- Associated Press - Friday, January 31, 2014

HARTFORD, Conn. (AP) - Gov. Dannel P. Malloy, buoyed by estimates of a state budget surplus, on Friday proposed more than $104 million in new tax cuts.

The cuts, part of the governor’s budget plan for the 2015 and 2016 fiscal years, would include exempting non-prescription drugs from the state sales tax and slashing the amount of income tax retired teachers pay on their pensions.

The governor also wants to exempt municipal health care plans from the insurance premium tax, extend an investor tax credit by two years, and open up the state parks for free for two days each summer.

The moves are in addition to the plan to refund part of the state’s gas and sales tax, which the Democratic governor announced on Thursday.


“Taken together, this two-year package represents about a nearly $450 million plan that provides modest, but real relief,” Malloy said. “We won’t be able to change everything overnight. We need to take measured, responsible steps as our economy recovers based on Connecticut’s budget growth over the past few years. This tax-relief package is affordable now and into the future.”

The latest estimates have the state ending the fiscal year on June 30 with a more than $500 million surplus. But, for the fiscal years 2016 and 2017, there’s a total combined projected deficit of $2 billion.

Republicans call the governor’s gas and sales tax plan insufficient, and his tax cuts disingenuous.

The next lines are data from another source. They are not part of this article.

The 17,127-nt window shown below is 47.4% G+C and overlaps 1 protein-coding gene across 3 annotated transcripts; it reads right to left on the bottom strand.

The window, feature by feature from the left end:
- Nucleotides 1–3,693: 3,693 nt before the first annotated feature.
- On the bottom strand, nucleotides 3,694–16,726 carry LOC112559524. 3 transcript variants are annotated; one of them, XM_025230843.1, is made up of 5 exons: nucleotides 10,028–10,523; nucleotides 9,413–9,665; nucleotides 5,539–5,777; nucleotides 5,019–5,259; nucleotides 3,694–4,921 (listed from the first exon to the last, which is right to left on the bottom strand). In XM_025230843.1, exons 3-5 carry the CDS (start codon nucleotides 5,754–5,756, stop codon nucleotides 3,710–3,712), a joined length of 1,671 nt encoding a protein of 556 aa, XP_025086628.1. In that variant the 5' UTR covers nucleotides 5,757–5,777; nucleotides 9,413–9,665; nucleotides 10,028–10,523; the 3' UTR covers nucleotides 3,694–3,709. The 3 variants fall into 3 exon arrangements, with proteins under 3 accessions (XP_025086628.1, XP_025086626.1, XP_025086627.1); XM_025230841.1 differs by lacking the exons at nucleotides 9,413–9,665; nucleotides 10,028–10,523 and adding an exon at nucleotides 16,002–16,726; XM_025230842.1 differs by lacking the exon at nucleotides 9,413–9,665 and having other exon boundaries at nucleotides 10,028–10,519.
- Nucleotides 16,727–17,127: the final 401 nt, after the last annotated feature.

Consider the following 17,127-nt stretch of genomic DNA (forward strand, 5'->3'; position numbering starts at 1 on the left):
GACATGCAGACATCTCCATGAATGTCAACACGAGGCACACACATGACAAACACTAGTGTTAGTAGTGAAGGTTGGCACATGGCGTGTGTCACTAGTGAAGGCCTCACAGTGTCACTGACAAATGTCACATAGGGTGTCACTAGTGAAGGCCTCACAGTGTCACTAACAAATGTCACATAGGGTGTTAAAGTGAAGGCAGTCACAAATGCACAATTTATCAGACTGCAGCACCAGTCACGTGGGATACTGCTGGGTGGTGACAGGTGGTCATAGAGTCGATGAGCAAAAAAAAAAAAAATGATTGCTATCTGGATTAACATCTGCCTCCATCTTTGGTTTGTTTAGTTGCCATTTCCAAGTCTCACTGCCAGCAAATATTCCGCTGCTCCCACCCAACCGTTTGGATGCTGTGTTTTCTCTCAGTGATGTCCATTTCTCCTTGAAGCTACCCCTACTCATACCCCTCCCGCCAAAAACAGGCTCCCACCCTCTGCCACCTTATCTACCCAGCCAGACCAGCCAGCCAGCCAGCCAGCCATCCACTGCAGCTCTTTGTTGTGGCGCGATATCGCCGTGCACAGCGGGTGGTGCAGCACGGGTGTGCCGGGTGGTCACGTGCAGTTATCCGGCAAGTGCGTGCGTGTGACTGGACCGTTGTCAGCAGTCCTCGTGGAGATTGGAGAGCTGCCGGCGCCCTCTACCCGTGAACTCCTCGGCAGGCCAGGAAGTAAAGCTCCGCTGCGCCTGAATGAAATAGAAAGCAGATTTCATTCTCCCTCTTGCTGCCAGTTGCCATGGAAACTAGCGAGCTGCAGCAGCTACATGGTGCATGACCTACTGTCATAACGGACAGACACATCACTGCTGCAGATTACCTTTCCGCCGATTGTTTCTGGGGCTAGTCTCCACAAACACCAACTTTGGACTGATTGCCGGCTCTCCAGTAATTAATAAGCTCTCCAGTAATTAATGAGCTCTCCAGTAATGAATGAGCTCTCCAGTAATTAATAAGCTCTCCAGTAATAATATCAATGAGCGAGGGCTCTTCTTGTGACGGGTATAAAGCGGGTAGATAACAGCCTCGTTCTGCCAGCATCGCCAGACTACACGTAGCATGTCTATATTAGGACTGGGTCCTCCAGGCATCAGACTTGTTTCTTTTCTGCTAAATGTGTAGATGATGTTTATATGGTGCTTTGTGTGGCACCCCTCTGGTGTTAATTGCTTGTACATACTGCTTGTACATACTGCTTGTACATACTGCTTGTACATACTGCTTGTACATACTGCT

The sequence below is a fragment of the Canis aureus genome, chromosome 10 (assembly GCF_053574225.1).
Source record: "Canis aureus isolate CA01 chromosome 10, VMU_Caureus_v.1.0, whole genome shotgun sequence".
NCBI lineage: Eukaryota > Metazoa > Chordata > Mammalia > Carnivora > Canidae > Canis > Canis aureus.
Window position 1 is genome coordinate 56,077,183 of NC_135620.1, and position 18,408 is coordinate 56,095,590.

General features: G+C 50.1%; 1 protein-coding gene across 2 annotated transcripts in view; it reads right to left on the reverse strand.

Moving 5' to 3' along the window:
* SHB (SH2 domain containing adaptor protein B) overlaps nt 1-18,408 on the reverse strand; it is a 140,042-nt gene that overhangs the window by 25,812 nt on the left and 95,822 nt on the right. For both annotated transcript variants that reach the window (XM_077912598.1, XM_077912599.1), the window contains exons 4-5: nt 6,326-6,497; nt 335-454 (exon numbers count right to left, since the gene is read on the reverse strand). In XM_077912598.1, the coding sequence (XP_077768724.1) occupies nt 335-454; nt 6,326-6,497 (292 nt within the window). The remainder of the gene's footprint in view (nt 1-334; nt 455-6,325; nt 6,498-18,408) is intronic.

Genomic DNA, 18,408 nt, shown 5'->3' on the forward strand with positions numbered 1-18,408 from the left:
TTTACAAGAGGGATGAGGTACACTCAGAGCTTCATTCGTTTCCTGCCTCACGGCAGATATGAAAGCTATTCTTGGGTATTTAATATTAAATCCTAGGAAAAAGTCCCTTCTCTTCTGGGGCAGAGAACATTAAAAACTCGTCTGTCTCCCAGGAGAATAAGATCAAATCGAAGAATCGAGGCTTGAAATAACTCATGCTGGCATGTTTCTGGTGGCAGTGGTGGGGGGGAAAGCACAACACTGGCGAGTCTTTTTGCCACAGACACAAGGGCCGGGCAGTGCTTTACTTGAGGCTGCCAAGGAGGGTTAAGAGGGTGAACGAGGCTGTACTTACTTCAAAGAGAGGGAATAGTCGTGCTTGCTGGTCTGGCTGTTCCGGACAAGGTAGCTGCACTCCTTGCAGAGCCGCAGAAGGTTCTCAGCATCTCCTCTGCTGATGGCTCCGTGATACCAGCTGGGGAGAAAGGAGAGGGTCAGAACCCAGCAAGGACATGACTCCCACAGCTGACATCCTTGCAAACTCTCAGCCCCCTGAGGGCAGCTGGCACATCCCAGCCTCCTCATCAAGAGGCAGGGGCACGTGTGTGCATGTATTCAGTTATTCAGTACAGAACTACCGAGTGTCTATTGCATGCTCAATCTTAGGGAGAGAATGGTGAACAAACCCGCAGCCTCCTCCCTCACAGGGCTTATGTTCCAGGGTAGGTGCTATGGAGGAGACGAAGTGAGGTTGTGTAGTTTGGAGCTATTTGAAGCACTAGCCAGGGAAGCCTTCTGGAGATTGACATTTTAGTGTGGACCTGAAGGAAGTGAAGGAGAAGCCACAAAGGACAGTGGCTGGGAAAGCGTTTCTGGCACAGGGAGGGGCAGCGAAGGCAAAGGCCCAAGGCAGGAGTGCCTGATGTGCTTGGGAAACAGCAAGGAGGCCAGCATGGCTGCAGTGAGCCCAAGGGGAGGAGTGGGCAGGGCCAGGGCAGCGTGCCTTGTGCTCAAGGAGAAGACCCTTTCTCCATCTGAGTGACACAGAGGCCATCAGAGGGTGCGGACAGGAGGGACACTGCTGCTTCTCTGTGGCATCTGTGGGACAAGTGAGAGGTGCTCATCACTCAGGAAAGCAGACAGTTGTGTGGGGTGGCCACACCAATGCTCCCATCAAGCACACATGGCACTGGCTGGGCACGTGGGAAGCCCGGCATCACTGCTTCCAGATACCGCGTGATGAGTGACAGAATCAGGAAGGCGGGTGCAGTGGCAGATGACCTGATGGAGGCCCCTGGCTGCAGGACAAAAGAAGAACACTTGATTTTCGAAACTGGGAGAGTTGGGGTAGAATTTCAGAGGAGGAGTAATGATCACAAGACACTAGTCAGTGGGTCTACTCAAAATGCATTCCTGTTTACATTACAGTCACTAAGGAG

“During the last three years as governor, while not running for re-election, Governor Malloy raised taxes, punished teachers and retirees, and saw deficits everywhere,” said Senate Minority leader John McKinney , R-Fairfield. “Now, in an election year, he proposes tax cuts, panders to teachers and sees surpluses even in the face of a $2 billion deficit. Maybe we should have elections every year?”

The five new tax cuts announced Friday would total $51.5 million in fiscal year 2015 and $52.9 million in the next fiscal year, Malloy said.

Angelo DeFazio, an independent pharmacist at Arrow Pharmacy in Hartford, appeared with the governor at his Friday news conference. He said the cuts will have a major impact on his clients, who are mostly lower-income patients.

“I can assure you a couple years ago when non-prescription drugs were taxed, we took quite a tongue-lashing at the register when people had to dip back into their wallets to make that payment,” he said.

The governor’s plan calls for exempting 25 percent of teachers pensions from the income tax in fiscal 2015, and 50 percent in 2016 and in the future. Malloy said it was a matter of fairness to teachers, who do not receive Social Security benefits.

Malloy has not said yet whether he’ll seek a second term, and rejected the idea that his tax-cut proposals were politically motivated.

“When we were $3.6 billion in the hole, we had to do things that I never would have wanted to do in a million years,” he said. “I called it shared sacrifice. Now we’re trying to share the rewards.”